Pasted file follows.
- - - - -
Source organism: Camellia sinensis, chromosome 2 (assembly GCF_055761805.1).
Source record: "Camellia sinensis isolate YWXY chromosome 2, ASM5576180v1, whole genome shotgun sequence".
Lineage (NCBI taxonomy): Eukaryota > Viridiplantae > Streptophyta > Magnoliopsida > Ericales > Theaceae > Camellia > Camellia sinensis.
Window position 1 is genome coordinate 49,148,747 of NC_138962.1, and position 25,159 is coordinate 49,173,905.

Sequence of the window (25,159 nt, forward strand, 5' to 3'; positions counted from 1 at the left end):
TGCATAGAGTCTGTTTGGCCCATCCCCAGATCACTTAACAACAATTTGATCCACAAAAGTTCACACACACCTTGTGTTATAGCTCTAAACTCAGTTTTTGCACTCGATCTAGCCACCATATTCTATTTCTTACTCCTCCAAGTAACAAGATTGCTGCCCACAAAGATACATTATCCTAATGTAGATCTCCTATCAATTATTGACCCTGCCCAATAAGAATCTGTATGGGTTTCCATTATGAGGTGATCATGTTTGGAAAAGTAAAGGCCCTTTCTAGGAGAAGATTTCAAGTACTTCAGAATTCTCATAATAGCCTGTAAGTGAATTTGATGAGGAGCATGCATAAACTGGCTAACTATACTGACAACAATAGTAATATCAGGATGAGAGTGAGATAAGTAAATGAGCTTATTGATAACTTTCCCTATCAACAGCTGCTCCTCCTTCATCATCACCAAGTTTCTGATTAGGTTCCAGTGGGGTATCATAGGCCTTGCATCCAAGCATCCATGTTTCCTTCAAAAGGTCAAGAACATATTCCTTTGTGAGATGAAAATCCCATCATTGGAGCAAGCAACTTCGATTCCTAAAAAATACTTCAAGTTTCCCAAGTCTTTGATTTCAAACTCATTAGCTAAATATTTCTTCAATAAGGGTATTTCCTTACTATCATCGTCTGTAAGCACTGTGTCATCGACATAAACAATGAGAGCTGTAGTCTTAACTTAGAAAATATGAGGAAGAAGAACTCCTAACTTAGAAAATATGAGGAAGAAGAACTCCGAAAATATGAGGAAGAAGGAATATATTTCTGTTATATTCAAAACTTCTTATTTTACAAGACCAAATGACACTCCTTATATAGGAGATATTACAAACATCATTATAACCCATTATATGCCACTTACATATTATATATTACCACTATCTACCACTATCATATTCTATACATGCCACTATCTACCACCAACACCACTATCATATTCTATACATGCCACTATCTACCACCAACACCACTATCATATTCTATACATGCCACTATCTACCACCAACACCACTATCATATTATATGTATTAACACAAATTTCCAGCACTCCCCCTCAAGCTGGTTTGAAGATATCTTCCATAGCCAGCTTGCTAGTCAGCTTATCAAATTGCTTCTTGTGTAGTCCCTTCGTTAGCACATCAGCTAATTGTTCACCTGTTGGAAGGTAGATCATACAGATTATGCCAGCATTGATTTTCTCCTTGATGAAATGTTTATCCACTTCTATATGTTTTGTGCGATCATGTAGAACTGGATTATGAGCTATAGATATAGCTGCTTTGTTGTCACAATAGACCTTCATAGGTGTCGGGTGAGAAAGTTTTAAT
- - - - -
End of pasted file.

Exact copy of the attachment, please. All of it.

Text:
Source organism: Camellia sinensis, chromosome 2 (assembly GCF_055761805.1).
Source record: "Camellia sinensis isolate YWXY chromosome 2, ASM5576180v1, whole genome shotgun sequence".
Lineage (NCBI taxonomy): Eukaryota > Viridiplantae > Streptophyta > Magnoliopsida > Ericales > Theaceae > Camellia > Camellia sinensis.
Window position 1 is genome coordinate 49,148,747 of NC_138962.1, and position 25,159 is coordinate 49,173,905.

Sequence of the window (25,159 nt, forward strand, 5' to 3'; positions counted from 1 at the left end):
TGCATAGAGTCTGTTTGGCCCATCCCCAGATCACTTAACAACAATTTGATCCACAAAAGTTCACACACACCTTGTGTTATAGCTCTAAACTCAGTTTTTGCACTCGATCTAGCCACCATATTCTATTTCTTACTCCTCCAAGTAACAAGATTGCTGCCCACAAAGATACATTATCCTAATGTAGATCTCCTATCAATTATTGACCCTGCCCAATAAGAATCTGTATGGGTTTCCATTATGAGGTGATCATGTTTGGAAAAGTAAAGGCCCTTTCTAGGAGAAGATTTCAAGTACTTCAGAATTCTCATAATAGCCTGTAAGTGAATTTGATGAGGAGCATGCATAAACTGGCTAACTATACTGACAACAATAGTAATATCAGGATGAGAGTGAGATAAGTAAATGAGCTTATTGATAACTTTCCCTATCAACAGCTGCTCCTCCTTCATCATCACCAAGTTTCTGATTAGGTTCCAGTGGGGTATCATAGGCCTTGCATCCAAGCATCCATGTTTCCTTCAAAAGGTCAAGAACATATTCCTTTGTGAGATGAAAATCCCATCATTGGAGCAAGCAACTTCGATTCCTAAAAAATACTTCAAGTTTCCCAAGTCTTTGATTTCAAACTCATTAGCTAAATATTTCTTCAATAAGGGTATTTCCTTACTATCATCGTCTGTAAGCACTGTGTCATCGACATAAACAATGAGAGCTGTAGTCTTAACTTAGAAAATATGAGGAAGAAGAACTCCTAACTTAGAAAATATGAGGAAGAAGAACTCCGAAAATATGAGGAAGAAGGAATATATTTCTGTTATATTCAAAACTTCTTATTTTACAAGACCAAATGACACTCCTTATATAGGAGATATTACAAACATCATTATAACCCATTATATGCCACTTACATATTATATATTACCACTATCTACCACTATCATATTCTATACATGCCACTATCTACCACCAACACCACTATCATATTCTATACATGCCACTATCTACCACCAACACCACTATCATATTCTATACATGCCACTATCTACCACCAACACCACTATCATATTATATGTATTAACACAAATTTCCAGCACTCCCCCTCAAGCTGGTTTGAAGATATCTTCCATAGCCAGCTTGCTAGTCAGCTTATCAAATTGCTTCTTGTGTAGTCCCTTCGTTAGCACATCAGCTAATTGTTCACCTGTTGGAAGGTAGATCATACAGATTATGCCAGCATTGATTTTCTCCTTGATGAAATGTTTATCCACTTCTATATGTTTTGTGCGATCATGTAGAACTGGATTATGAGCTATAGATATAGCTGCTTTGTTGTCACAATAGACCTTCATAGGTGTCGGGTGAGAAAGTTTTAAT